Modeling Modulus Reduction in Bovine Trabecular Bone Damaged in Compression

[+] Author and Article Information
T. L. Arthur Moore

Division of Health Sciences and Technology, Harvard Medical School–Massachusetts Institute of Technology, Cambridge, MA 02139; Orthopedic Biomechanics Laboratory, Beth Israel Deaconess Medical Center, Boston, MA 02215

L. J. Gibson

Department of Materials Science and Engineering, Massachusetts Institute of Technology, Cambridge, MA 02139

J Biomech Eng 123(6), 613-622 (Jun 07, 2001) (10 pages) doi:10.1115/1.1407828 History: Received August 29, 2000; Revised June 07, 2001
Copyright © 2001 by ASME
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Schematic of trabecular bone, showing different levels of structure. Individual trabeculae may have microcracks or be fractured, reducing their stiffness. A region of trabecular bone may have trabeculae with no damage, with microcracks, or with fractures. As strain increases, the damage is concentrated in a band, indicated by the darker area on the whole specimen view, within the specimen. The model described in the text considers all three scales.
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An idealized two-dimensional representation of a single trabecula. The trabecula width b is either thickness t (rod model) or length l (plate model). (a) An idealized undamaged trabecula. (b) The damaged area is outlined to contain the local damage. (c) The damaged area is represented by a new material with a reduced modulus, Ē.
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Each damaged trabecula is replaced by an intact trabecula of the same initial modulus but a new effective thickness, t. The effective thickness, t, is chosen such that the intact trabecula of thickness t has the same stiffness as the damaged trabecula of thickness t0.
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Damage location and depth through the thickness, as measured in the previous companion paper. Damage depth through the thickness is rounded to the nearest 25 percent. Schematic showing damage occurring (a) in the middle of a trabecula (50 percent depth through the thickness) and (b) at one end of a trabecula (25 percent depth through the thickness).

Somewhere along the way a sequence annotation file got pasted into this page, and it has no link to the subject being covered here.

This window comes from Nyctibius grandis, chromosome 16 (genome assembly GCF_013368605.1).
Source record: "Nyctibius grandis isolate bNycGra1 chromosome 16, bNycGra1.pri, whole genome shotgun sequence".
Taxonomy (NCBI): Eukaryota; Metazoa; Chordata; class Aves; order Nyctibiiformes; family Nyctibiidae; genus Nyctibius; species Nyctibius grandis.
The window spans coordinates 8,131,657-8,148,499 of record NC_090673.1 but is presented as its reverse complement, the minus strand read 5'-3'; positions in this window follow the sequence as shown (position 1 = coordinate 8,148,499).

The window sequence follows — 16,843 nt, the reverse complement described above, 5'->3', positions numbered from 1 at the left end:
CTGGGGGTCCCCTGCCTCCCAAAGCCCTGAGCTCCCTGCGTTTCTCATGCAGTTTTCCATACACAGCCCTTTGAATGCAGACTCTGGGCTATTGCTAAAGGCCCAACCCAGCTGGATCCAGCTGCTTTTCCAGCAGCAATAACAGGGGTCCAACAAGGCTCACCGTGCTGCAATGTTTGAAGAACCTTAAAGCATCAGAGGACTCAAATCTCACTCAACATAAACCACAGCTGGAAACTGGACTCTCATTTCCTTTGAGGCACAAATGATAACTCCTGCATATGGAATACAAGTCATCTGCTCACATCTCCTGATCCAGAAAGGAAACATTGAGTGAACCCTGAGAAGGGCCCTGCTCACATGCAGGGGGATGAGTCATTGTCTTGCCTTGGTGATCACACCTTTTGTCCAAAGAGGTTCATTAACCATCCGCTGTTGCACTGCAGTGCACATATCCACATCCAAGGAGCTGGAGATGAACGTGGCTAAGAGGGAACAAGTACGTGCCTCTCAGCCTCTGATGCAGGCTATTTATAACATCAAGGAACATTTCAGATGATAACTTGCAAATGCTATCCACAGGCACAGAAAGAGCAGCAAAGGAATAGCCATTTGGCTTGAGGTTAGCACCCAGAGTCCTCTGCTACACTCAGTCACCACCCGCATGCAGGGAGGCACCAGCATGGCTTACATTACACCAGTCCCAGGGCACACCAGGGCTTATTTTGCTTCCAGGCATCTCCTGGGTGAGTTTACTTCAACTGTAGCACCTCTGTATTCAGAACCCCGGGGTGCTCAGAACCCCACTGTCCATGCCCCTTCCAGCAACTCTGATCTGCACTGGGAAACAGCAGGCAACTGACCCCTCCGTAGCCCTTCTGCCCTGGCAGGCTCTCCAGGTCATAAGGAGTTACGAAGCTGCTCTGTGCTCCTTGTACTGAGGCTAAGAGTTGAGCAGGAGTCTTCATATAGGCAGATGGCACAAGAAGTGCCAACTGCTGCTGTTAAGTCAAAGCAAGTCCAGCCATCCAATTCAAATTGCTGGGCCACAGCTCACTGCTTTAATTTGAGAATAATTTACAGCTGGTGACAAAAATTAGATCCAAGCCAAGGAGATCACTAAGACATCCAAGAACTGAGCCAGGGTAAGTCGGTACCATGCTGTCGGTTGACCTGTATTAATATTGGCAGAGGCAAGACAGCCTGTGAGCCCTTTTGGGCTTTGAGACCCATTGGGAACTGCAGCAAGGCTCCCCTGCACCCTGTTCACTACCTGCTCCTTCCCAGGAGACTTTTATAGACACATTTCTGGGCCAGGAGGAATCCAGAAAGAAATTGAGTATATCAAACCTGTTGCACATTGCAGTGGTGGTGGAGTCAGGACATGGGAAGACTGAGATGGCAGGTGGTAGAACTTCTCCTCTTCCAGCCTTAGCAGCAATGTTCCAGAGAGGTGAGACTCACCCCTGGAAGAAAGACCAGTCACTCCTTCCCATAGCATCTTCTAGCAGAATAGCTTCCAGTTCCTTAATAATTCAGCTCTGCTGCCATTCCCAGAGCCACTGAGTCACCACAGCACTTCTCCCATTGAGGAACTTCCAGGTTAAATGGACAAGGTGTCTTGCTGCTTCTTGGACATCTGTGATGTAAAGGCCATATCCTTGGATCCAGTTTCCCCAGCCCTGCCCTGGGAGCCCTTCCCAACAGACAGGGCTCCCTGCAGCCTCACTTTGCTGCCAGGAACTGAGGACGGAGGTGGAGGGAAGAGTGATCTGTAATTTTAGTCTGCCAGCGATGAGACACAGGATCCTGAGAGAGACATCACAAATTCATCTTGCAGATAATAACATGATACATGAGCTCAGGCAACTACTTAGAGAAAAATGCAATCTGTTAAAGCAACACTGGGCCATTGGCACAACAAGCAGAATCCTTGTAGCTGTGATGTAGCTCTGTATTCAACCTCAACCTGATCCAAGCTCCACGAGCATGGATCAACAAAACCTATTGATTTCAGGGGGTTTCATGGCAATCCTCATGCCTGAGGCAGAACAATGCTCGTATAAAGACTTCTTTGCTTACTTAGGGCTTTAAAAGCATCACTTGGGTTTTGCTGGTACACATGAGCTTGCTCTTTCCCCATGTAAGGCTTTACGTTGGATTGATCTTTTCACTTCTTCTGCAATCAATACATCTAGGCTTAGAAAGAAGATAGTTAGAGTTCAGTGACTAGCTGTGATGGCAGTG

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Trabeculae organized into a cellular solid network: (a) Entire network, showing trabeculae with no damage (black), trabeculae with partial damage (dark gray), and fractured trabeculae with a crack or cracks through the entire thickness (light gray). (b) Fractured trabeculae have been removed from the model. (c) Partially damaged trabeculae have been reduced in thickness. (d) The thickness reduction is averaged over all the remaining trabeculae, to give an average thickness of t̄.
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Plot of modulus reduction versus density fraction reduction 11 for random removal of rodlike struts in an open-cell cellular solid (black). An estimate for the modulus reduction for random removal of platelike struts has also been included; the dashed line indicates the interpolation between the two limits (gray).
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Damage within trabecular bone specimens is localized: (a) Image of a specimen tested to −4.0 percent compressive strain, stained after testing with calcein green. (b) Schematic representation of localized damage.
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Typical stress–strain curve, loaded to a strain of −3.00 percent, then unloaded to zero strain. Initial modulus E0 and secant modulus Esec are shown.
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Comparison of model predictions with experimentally determined modulus loss. Experimental modulus loss is the secant modulus divided by the initial loading modulus. (a) Closed-cell model based on platelike trabeculae. (b) Open-cell model based on rodlike trabeculae.
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Effects of changes in input variables on the specimen reduced modulus. Closed symbols represent a specimen tested to −4.0 percent strain, with considerable damage. Black diamond represent the closed-cell model (plate); gray squares represent the open-cell model (rod) for the specimen tested to −4.0 percent. A second specimen was tested to −1.1 percent strain, with little damage. The open triangles represent the closed-cell (plate model), and the solid gray line represents the open-cell (rod) model for the specimen loaded to −1.1 percent. Input parameters varied include: (a) reduced modulus due to removal of fractured struts, Estrut_loss/E0, (b) width of the localized damage band, (c) total damaged area in the specimen, Atotal, (d) estimate of depth of damage through the thickness, tdamage/t0, (e) fraction of undamaged struts, f0, and (f ) ratio of middle damage to end damage, plotted on a log scale.
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Effects of changing the distribution of damage on predicted modulus reduction. Black diamonds represent an even distribution of areas; black circles represent all damage concentrated in fractured struts (no partial damage). The error bars cover the range of damage created by different distributions. (a) Rod model. (b) Plate model.
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General form of a beam with a segment missing. The beam may be deformed in bending (rod model) or by axial stretching (plate model).



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